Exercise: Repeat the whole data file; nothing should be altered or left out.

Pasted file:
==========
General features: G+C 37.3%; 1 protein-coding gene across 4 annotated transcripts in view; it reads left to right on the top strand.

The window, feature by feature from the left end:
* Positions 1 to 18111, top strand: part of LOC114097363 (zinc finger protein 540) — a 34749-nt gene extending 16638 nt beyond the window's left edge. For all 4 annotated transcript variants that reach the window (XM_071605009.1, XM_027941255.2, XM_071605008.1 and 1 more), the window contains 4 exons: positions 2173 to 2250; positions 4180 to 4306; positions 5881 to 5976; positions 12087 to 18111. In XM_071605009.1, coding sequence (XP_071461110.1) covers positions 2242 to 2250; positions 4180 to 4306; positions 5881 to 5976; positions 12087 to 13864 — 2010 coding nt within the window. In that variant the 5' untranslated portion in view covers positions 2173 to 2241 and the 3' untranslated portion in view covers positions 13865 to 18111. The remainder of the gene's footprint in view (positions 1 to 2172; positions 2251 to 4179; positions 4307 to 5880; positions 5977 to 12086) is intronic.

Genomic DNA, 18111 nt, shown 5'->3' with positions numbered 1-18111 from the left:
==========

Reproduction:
General features: G+C 37.3%; 1 protein-coding gene across 4 annotated transcripts in view; it reads left to right on the top strand.

The window, feature by feature from the left end:
* Positions 1 to 18111, top strand: part of LOC114097363 (zinc finger protein 540) — a 34749-nt gene extending 16638 nt beyond the window's left edge. For all 4 annotated transcript variants that reach the window (XM_071605009.1, XM_027941255.2, XM_071605008.1 and 1 more), the window contains 4 exons: positions 2173 to 2250; positions 4180 to 4306; positions 5881 to 5976; positions 12087 to 18111. In XM_071605009.1, coding sequence (XP_071461110.1) covers positions 2242 to 2250; positions 4180 to 4306; positions 5881 to 5976; positions 12087 to 13864 — 2010 coding nt within the window. In that variant the 5' untranslated portion in view covers positions 2173 to 2241 and the 3' untranslated portion in view covers positions 13865 to 18111. The remainder of the gene's footprint in view (positions 1 to 2172; positions 2251 to 4179; positions 4307 to 5880; positions 5977 to 12086) is intronic.

Genomic DNA, 18111 nt, shown 5'->3' with positions numbered 1-18111 from the left: